Passed in response to a massive, nationwide strike of postal workers, the PRA fundamentally changed the nature of postal services in our country. Previously, the United States Post Office had been a department of the government. Unlike other defunct departments like War and Navy, the Post Office Department wasn’t rolled into a new organization, but rather rolled out to a strange, hybrid, public-private animal.

The unique character of the USPS causes confusion. Legally, it is an independent agency of the federal government. Postal employees are government employees. While its charter offers it a nearly absolute ability to run its own operations, this charter is itself subject to amendment via new legislation. It has several features that are clearly governmental in nature; it pays no tax and can claim land via eminent domain.(2) However, according to the PRA, it can also engage in numerous activities that resemble private corporations. It operates its finances outside of the Congressional appropriations process. It can enter into contracts under its own name. It competes with (and co-operates with) private companies. It can change its own regulations.(3)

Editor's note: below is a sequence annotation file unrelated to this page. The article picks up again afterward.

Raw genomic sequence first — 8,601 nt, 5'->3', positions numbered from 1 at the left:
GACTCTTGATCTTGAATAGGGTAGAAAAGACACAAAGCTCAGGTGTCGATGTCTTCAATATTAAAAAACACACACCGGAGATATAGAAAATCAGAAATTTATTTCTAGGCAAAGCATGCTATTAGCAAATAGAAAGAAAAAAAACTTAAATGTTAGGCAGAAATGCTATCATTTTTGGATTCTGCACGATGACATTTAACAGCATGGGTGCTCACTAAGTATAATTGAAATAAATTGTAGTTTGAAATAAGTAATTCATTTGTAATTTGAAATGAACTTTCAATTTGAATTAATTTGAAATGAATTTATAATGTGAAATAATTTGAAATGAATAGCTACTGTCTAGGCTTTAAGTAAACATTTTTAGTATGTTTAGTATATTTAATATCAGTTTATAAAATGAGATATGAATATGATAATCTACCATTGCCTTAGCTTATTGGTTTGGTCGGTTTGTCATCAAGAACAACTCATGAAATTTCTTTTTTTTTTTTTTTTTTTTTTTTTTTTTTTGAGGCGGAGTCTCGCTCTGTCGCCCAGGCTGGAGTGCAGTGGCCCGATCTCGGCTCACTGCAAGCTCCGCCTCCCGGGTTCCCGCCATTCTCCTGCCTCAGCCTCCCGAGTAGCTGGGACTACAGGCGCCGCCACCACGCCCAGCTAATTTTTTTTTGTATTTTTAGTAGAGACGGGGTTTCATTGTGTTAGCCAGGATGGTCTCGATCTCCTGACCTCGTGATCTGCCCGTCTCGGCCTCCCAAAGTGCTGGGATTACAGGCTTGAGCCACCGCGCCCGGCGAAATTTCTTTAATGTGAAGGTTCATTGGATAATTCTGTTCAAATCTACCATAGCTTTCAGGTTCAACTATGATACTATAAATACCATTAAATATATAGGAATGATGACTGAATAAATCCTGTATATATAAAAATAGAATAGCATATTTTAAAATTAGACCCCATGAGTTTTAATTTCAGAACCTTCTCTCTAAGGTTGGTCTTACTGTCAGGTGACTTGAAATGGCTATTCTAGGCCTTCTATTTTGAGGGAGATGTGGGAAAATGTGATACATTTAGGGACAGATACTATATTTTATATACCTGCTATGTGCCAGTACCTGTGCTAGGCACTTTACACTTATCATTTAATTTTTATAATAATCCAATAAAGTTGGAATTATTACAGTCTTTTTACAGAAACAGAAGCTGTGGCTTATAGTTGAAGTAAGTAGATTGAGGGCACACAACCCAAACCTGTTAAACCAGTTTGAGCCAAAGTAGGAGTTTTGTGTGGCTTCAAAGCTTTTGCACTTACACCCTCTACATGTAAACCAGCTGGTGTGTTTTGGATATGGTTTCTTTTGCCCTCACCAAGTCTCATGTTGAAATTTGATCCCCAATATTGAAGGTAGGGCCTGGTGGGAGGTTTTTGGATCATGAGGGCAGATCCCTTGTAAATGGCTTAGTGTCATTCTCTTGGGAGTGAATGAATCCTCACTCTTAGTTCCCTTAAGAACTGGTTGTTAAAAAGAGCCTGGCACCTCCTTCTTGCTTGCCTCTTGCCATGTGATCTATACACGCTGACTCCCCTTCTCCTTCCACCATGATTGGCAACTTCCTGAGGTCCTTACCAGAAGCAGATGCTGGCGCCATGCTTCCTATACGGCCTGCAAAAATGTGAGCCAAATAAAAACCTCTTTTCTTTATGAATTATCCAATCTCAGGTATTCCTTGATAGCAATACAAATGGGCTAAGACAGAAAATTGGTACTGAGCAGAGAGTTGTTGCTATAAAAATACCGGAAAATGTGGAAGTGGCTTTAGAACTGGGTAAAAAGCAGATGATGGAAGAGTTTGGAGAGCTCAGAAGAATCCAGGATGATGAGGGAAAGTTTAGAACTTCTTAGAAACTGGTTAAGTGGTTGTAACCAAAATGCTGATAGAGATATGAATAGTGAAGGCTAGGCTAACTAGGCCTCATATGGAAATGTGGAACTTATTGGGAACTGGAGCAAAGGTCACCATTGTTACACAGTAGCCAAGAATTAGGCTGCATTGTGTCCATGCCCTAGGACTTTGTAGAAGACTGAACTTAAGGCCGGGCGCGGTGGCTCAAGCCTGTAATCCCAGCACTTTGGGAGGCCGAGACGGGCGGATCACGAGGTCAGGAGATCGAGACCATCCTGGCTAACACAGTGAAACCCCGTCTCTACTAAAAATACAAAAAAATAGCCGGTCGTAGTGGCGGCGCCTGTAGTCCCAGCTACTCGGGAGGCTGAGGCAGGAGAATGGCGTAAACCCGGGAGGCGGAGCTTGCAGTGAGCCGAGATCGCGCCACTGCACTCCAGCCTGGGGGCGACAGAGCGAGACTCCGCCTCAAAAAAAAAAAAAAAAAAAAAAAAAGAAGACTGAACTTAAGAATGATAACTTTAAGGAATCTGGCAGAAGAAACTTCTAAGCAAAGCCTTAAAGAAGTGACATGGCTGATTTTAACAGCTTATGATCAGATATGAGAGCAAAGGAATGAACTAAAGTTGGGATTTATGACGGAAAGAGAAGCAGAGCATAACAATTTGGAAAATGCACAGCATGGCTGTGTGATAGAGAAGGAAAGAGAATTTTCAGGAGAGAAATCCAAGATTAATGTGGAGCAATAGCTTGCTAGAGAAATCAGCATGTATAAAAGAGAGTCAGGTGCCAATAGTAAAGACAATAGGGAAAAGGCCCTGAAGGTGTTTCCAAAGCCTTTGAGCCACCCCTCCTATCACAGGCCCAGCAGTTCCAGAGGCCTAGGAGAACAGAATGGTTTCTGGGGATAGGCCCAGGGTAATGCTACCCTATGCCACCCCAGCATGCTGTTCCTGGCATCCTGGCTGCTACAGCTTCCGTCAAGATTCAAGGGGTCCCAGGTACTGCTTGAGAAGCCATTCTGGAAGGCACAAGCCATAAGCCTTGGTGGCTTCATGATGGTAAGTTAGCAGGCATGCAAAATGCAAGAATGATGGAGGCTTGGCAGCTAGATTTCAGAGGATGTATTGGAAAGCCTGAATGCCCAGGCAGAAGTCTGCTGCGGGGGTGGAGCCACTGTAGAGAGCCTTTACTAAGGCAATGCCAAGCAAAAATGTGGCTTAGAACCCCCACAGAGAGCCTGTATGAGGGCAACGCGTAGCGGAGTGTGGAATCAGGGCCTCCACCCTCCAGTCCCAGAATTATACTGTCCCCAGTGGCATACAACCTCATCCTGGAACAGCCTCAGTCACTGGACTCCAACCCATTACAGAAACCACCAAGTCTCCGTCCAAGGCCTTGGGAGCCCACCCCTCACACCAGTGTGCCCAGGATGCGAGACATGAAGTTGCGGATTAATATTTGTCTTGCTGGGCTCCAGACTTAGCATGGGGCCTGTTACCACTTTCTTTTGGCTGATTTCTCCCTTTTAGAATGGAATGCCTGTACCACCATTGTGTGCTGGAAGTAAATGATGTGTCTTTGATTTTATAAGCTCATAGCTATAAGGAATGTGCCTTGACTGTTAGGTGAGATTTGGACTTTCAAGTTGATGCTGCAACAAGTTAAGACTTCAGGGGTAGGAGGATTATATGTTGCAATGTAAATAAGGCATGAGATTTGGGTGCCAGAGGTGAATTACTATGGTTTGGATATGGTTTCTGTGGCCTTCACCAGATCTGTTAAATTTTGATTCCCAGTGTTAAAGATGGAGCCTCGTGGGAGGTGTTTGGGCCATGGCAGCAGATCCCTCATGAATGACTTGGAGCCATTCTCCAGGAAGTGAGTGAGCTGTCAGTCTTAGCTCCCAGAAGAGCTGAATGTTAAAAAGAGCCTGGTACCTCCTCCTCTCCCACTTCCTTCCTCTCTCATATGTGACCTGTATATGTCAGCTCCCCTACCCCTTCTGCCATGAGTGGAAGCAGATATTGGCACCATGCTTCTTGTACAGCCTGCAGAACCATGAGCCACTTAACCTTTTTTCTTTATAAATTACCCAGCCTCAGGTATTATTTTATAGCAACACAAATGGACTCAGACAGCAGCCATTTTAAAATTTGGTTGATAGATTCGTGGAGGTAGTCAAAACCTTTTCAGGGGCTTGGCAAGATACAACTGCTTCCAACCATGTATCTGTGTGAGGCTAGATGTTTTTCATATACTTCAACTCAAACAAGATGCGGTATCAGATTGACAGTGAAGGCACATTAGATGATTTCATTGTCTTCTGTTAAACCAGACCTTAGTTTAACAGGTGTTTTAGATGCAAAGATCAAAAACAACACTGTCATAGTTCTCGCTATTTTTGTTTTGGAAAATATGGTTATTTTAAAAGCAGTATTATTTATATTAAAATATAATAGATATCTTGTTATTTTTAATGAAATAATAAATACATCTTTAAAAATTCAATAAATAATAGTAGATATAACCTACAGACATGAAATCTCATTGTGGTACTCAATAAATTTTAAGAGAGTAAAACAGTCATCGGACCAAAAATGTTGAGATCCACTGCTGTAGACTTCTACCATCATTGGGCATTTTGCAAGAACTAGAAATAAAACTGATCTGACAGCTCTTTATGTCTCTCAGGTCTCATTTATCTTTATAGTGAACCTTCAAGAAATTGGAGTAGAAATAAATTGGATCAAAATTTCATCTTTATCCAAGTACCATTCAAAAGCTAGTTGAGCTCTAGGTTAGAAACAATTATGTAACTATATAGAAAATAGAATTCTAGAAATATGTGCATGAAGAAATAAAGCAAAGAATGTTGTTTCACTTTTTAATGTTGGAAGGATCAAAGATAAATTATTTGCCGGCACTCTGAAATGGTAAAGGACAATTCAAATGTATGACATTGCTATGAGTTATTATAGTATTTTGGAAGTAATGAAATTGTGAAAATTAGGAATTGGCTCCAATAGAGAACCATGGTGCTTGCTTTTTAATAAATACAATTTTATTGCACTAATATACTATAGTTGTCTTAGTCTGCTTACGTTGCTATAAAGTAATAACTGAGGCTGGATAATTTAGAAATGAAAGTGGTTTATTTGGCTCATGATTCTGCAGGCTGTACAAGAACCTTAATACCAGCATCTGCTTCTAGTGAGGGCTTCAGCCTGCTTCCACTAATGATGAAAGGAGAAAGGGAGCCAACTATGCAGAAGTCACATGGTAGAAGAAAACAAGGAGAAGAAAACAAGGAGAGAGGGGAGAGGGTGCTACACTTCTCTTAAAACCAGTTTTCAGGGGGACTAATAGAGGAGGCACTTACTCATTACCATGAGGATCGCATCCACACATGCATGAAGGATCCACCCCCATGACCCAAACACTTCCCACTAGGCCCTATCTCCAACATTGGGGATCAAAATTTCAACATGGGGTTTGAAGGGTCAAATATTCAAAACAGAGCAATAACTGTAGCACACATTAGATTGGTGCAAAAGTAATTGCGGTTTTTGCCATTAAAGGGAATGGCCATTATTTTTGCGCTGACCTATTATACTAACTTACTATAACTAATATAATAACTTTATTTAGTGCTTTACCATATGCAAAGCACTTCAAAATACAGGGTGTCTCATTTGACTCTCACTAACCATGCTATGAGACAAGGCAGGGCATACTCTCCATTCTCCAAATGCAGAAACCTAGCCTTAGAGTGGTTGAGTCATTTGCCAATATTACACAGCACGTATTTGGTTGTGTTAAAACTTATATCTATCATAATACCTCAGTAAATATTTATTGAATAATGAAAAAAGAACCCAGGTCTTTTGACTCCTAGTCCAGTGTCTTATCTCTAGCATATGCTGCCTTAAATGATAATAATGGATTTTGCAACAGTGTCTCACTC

We could debate without end the semantics about what the USPS is, but understanding its mandate is far more important.(4) The mandate of the USPS gives it certain monopolistic rights, but also forces it to offer services that are not profit maximizing.

The USPS has a statutory monopoly on the delivery of non-urgent letters. This is why private delivery companies, like UPS and FedEx, don’t offer a service to deliver envelopes in a manner other than on a guaranteed schedule. You may have also wondered why private delivery companies always leave packages on your doorstep or place them directly in your hand. Smaller items – as well as letters, obviously – would fit in your mailbox. The use of official postal mailboxes is also limited to the USPS. The USPS also has a monopoly on marketing mail; you can thank them for all those catalogues you throw out.(5)

Monopolies are valuable things. They protect companies (or whatever the USPS is) from competition. But, when regulated, they are not necessarily bad for consumers; your electricity and water are probably provided by a regulated monopoly, and they work well.(6) In exchange for its monopolies, the USPS is required to meet a universal service obligation (USO). This USO has never been formally defined by Congress. However, the USPS interprets it very broadly.

  • Geographic scope: the USPS provides a consistent service in even the most remote regions.